summarizes the groups of patients’ sample sera that were re-tested with IFA and later analyzed with the indirect ELISA under development.
3.5. Indirect ELISA
The titration of CBU_1910 and Q fever-positive serum determined by indirect ELISA showed high levels of reactivity in nearly all combinations of concentrations tested. In view of this result, the ideal protein antigen to be applied in the indirect ELISA with the highest reactivity combined with the minimum “background” interference was defined at a protein concentration of 1 μg/L and a serum dilution of 1/100.
3.6. Statistical Analysis
The patients tested were initially divided into five groups: (a) chronic patients (based both on laboratory and clinical examination), (b) blood donors, (c) patients whose samples were negative for phase I IgG, (d) patients for whom at least one sample was positive for phase I IgG, and (e) patients suffering from any kind of rheumatoid diseases. During the second step of analysis, samples were divided into two categories: those presenting an IgG phase I titer of ≥1/1024 and those below this cut-off point.
The cut-off point for CBU_1910 was calculated based on this laboratory cut-off and on the distribution of the samples which corresponded to true positive chronic patients (Table 2
). Based on the protein’s cut-off, we calculated the discrepancy between the results obtained following the final diagnosis set up by the clinicians against that of the CBU_1910 ELISA (Table 3
According to the statistical analysis, 92.4% (122/132) of the samples tested agreed with the negative clinical diagnosis, and 72.2% (26/36) of the samples tested agreed with the positive clinical diagnosis.
Following the ROC curve analysis, the true and false negative and the true and false positive values were calculated for CBU_1910. Furthermore, we calculated a significant correlation to the presence of the disease (p
= 0.00), while the area under the curve was 0.974 (Table 4
, Figure 3
The interest of this study lies in the search for a reliable serological diagnostic tool for the differential diagnosis of Q fever. CBU_1910 (Com1) protein was chosen as it is known to be preferentially exposed on the surface of C. burnetii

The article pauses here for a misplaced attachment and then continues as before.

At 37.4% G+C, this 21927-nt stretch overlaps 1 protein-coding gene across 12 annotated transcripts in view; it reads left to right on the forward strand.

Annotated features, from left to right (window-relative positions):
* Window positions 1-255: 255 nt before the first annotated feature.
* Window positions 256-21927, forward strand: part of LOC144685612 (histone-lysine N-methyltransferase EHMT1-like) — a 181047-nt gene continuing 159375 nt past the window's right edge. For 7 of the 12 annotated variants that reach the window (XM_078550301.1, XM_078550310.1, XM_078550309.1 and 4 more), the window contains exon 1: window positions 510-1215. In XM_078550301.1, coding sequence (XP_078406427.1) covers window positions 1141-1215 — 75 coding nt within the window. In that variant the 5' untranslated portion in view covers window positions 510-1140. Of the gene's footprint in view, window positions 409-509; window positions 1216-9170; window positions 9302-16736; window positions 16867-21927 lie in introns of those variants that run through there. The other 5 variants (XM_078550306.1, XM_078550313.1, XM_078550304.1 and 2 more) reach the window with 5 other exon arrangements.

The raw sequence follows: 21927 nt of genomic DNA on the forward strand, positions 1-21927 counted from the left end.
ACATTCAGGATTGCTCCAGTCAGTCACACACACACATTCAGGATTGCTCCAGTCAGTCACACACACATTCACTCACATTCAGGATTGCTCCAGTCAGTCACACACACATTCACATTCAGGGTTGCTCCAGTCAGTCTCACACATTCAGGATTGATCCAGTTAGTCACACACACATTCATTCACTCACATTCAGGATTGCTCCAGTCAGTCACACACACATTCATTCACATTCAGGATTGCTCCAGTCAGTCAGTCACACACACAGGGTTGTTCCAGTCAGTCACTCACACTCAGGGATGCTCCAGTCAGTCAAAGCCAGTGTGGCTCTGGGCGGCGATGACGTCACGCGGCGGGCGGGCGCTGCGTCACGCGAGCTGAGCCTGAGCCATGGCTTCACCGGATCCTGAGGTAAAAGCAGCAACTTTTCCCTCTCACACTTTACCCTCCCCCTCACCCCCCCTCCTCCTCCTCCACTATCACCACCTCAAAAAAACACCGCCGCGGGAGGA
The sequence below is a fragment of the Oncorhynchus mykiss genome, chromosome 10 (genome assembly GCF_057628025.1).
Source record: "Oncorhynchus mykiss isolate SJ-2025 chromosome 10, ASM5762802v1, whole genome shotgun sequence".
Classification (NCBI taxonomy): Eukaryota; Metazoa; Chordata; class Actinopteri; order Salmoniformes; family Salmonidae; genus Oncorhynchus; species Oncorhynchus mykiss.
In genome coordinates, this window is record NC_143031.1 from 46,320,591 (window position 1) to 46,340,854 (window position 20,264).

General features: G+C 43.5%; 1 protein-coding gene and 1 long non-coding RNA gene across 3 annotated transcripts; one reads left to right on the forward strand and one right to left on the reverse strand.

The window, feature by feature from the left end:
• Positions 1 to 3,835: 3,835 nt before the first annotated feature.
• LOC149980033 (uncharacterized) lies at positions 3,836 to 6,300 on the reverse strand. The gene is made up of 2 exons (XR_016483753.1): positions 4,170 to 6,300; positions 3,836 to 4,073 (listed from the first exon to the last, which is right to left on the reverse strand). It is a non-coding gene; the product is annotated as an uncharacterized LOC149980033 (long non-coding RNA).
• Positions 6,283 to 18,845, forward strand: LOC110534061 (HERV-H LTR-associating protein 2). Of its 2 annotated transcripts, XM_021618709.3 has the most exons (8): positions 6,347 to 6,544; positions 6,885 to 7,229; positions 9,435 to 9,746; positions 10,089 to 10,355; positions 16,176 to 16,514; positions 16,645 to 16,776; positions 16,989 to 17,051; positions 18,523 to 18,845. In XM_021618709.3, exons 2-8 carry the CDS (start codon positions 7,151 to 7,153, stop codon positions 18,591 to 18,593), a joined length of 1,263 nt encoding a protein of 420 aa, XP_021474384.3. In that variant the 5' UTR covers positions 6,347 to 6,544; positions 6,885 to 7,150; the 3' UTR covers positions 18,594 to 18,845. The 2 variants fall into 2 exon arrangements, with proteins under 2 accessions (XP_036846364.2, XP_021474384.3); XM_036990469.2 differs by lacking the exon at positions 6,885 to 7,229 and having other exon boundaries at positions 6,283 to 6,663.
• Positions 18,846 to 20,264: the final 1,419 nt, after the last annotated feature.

] and is generally considered as a credible Q fever serodiagnostic marker.
This protein is targeted during the early humoral immune response in acutely infected guinea pigs of the Nine Mile strain in phase I [13
] and in vaccinated cattle [14
]. In a study by Vigil et al. (2011) [15
], during their attempts to profile the humoral immune response of the acute and chronic forms of the disease by protein microarray, the authors concluded that Com1 showed significantly less sero-reactivity between the acute and the chronic phase of infection, compared to other proteins [15
]. Moreover, assays that used Com1 and were based on ELISA were able to distinguish vaccinated cattle from naturally exposed ones [13
]. Moreover, Com1-vaccinated humanized mice [human leukocyte antigen (HLA)-DR4 transgenic) were shown to induce a strong gamma interferon recall response in purified CD4+
(cluster of differentiation 4) T cells [16
]. In fact, Beare et al. [17
] utilized this protein in a diagnostic ELISA and recorded higher specificity compared to the C. burnetii
cell extract (specificity/sensitivity of 90.0/50.0 compared to 87.5/85.0, respectively). Zhang and coworkers utilized Com1 and proposed that an ELISA with the 27-kDa recombinant antigen is sensitive and specific enough to detect antibodies against the pathogen in human sera [18
]. In an additional study carried out by Chen et al. (2014) [19
], the authors evaluated the ability of the protein to detect the pathogen’s antibodies in an ELISA with peroxidase-based signal amplification [19
ELISA based on Com1
was also used to screen sera from patients suffering either from Q fever endocarditis or from the acute phase of the disease [10
]. During that study, the authors calculated the values of specificity and sensitivity at the levels of 90% and 50%, respectively. These findings allowed the authors to suggest that an ELISA based on Com1 would be better applicable for the diagnosis of Q fever endocarditis than for the acute phase of the disease.
In this context, we used Com1 for its ability to detect antibodies specific for the chronic form of the disease. The results described above show that this protein is indeed immunologically responsive to sera from patients with chronic Q fever, while showing no response against sera from patients suffering from the acute form of the disease. The subsequent statistical analysis showed that CBU_1910 has sufficient specificity (92.4%) and sensitivity (92.9%) against the chronic form of the disease; thus, it can be considered as an antigen for the development of a chronic Q fever-specific diagnostic tool. The increased sensitivity and specificity observed in this study compared to previous studies [10
] is probably due to two reasons. Firstly, our study focused on the chronic form of Q fever and the ability of the protein to adequately diagnose this particular form of the disease. Secondly, the “local” C. burnetii
strain may be different enough to cause the Greek Q fever patients’ immune system to respond differently. Nevertheless, the fact that the Com1 ELISA identified 35 sample sera with antibody titer ≥ 1024 according to IFA as chronic Q fever-negative samples (Table 1
; 32 samples with acute Q fever, three samples with rheumatoid disease) is an encouraging result.
Apparently, in order to increase the sensitivity and specificity of the under-development diagnostic assay, additional chronic Q fever-specific antigenic proteins should be studied and implemented into the assay. Using a pool of chronic Q fever-specific proteins instead of one combined with acute Q fever-specific proteins should hypothetically increase the qualitative characteristics of the assay. Finally, a larger number of sample sera should be analyzed to eliminate any potential bias.